According to the AICPA PFP Trends Survey of CPA financial planners—many of whom work with high-net worth individuals—found that more than half (57 percent) of CPA financial planners cited running out of money as the top retirement concern for their clients.

This was followed by uncertainty on how much to withdraw from retirement accounts (14 percent) and healthcare costs (11 percent). The survey, which includes responses from 548 CPA financial planners, was conducted from February 3 to February 26. The Survey is administered as an online survey that targets CPAs who are members of the AICPA Personal Financial Planning Section, including those holding the CPA/PFS credential.

When asked about the top three sources of clients’ financial and emotional stress about outliving their money, planners said that healthcare costs (76 percent), market fluctuations (62 percent) and lifestyle expenses (52 percent) as the primary issues. Additional causes for financial stress were unexpected costs (47 percent), the possibility of being a financial burden on their loved ones (24 percent) and the desire to leave inheritance for children (22 percent).

“With all of the financial uncertainty surrounding retirement, running out of money is directly tied to a number of issues that high-net worth clients are juggling simultaneously,” stated Lyle K. Benson, chair of the AICPA’s PFP Executive Committee. “To help alleviate their clients’ longevity concerns, CPA financial planners integrate tax planning strategies to maximize income in retirement. This approach considers a client’s current situation and anticipates their lifestyle spending in retirement to ensure they stay on track in the event of an unexpected life event.”

The survey results showed that unexpected events are also having an impact on retirement planning for a large number of clients. These issues include long-term healthcare concerns (impacting 42 percent of clients), caring for aging relatives (28 percent), diminished capacity (26 percent), divorce (18 percent), job loss (18 percent) and adult children returning home (18 percent).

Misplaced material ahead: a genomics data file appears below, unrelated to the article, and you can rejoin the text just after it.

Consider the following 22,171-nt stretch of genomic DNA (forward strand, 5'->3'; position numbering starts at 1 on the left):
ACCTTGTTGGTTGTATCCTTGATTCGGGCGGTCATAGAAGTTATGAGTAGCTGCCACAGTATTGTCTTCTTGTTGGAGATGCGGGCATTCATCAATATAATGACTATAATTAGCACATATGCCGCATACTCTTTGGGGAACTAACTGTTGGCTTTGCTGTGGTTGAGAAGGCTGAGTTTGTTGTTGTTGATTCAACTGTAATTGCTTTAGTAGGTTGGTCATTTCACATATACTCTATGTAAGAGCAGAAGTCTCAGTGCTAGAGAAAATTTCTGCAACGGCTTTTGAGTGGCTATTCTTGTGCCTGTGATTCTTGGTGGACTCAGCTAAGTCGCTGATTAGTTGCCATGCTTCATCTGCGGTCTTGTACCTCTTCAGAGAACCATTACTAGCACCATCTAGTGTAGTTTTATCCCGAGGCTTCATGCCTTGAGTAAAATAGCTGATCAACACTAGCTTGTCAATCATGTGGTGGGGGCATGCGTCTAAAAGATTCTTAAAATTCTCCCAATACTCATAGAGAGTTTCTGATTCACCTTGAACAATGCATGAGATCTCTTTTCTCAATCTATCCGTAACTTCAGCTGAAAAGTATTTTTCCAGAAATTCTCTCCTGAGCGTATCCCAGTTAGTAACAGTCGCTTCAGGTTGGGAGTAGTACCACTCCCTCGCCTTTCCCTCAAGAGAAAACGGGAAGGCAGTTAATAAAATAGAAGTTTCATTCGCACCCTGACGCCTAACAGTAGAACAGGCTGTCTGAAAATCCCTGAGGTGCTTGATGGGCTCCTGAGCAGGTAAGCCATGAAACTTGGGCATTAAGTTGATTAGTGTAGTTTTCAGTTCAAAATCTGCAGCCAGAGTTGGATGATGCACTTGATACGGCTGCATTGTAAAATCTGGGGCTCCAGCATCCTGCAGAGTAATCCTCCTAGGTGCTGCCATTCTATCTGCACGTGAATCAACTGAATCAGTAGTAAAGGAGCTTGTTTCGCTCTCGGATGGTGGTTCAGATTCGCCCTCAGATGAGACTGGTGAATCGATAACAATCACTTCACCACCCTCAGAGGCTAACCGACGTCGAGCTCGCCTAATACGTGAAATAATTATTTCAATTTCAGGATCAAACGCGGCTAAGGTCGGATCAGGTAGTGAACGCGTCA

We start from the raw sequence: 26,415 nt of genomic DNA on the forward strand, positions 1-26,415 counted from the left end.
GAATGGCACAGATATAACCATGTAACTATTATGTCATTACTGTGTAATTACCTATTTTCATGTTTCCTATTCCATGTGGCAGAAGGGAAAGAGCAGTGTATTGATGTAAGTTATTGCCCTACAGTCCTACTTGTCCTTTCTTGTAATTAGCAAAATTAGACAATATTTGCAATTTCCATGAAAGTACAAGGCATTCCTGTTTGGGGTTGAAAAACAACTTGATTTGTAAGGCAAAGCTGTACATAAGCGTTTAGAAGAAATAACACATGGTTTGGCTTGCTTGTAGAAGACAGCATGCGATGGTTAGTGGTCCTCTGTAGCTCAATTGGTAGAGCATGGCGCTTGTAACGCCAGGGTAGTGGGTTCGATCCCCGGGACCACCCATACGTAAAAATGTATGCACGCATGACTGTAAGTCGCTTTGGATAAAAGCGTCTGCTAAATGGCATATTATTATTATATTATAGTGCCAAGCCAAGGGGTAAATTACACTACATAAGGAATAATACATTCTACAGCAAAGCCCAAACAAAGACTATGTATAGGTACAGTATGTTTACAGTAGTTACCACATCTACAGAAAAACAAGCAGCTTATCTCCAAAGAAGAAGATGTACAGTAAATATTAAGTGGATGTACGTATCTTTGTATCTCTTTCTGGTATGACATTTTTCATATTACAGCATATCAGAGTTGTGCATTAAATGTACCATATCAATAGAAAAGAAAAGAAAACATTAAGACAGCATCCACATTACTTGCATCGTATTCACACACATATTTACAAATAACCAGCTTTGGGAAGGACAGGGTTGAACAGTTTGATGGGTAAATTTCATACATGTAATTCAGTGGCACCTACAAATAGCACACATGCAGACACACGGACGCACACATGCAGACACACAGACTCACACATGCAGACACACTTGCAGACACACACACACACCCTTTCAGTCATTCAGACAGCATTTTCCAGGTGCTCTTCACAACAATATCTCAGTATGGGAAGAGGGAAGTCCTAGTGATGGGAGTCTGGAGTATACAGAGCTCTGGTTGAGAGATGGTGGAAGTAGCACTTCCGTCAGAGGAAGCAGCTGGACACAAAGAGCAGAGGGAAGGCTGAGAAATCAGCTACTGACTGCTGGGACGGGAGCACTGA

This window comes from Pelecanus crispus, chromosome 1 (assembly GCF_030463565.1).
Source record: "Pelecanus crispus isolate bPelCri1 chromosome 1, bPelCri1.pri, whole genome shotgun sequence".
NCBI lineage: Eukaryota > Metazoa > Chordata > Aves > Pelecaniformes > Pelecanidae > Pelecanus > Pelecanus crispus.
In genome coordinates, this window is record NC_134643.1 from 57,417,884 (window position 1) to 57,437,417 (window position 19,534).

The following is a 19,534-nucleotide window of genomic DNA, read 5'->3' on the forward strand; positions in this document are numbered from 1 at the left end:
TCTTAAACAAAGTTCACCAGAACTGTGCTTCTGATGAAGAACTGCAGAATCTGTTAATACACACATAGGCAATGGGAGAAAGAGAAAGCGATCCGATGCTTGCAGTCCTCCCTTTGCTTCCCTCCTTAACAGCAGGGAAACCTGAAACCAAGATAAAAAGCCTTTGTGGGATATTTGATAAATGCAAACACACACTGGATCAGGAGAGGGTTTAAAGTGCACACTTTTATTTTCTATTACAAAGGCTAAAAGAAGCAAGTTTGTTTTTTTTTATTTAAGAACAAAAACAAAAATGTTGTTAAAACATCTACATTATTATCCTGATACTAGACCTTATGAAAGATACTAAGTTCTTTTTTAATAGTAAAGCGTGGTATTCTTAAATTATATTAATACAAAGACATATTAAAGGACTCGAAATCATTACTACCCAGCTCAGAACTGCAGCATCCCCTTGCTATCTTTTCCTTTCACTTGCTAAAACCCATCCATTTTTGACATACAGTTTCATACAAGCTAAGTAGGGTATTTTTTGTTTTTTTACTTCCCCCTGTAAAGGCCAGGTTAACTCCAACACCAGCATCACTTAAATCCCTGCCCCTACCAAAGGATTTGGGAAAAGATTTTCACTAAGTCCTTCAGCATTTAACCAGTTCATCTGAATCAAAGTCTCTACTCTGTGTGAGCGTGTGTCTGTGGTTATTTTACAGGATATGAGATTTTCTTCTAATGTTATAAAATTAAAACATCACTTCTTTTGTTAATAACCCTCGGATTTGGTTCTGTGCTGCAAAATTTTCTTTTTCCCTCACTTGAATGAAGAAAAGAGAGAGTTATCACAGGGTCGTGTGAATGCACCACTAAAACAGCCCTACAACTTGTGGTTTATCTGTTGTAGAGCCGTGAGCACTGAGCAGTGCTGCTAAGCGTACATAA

“The PFP Trends Survey found that the issues impacting retirement planning are constantly evolving, underscoring the need for a sophisticated financial plan that changes with a client’s situation,” said Jeannette Koger, AICPA vice president of Member Specialization and Credentialing in a statement. “The AICPA’s Personal Financial Planning Division is dedicated to offering our members tools and up-to-date guidance and resources so they can continue to meet the complex retirement needs of their clients.”

The following are some of the strategies planners are currently using with their high-net worth clients:

  • Lifestyle – helping clients understand the impact of their lifestyle spending and implementing a plan that balances their current income level and asset base with their retirement goals.
  • Healthcare – working with clients to understand their Medicare and insurance options so they can better plan for potential healthcare costs they might need to cover.
  • Living situations – identifying strategies, such as the use of continuing care retirement communities, to both control costs and save on taxes.
  • Tax savings – coordinating Roth conversions with IRA required minimum distributions, investing in assets with a lower tax rate, and maximizing Social Security income.
  • Diversity – mitigating the effect of market fluctuations with proper asset allocation, bucket strategies, and use of single premium annuities.

For more information on the survey, head to the AICPA's site here.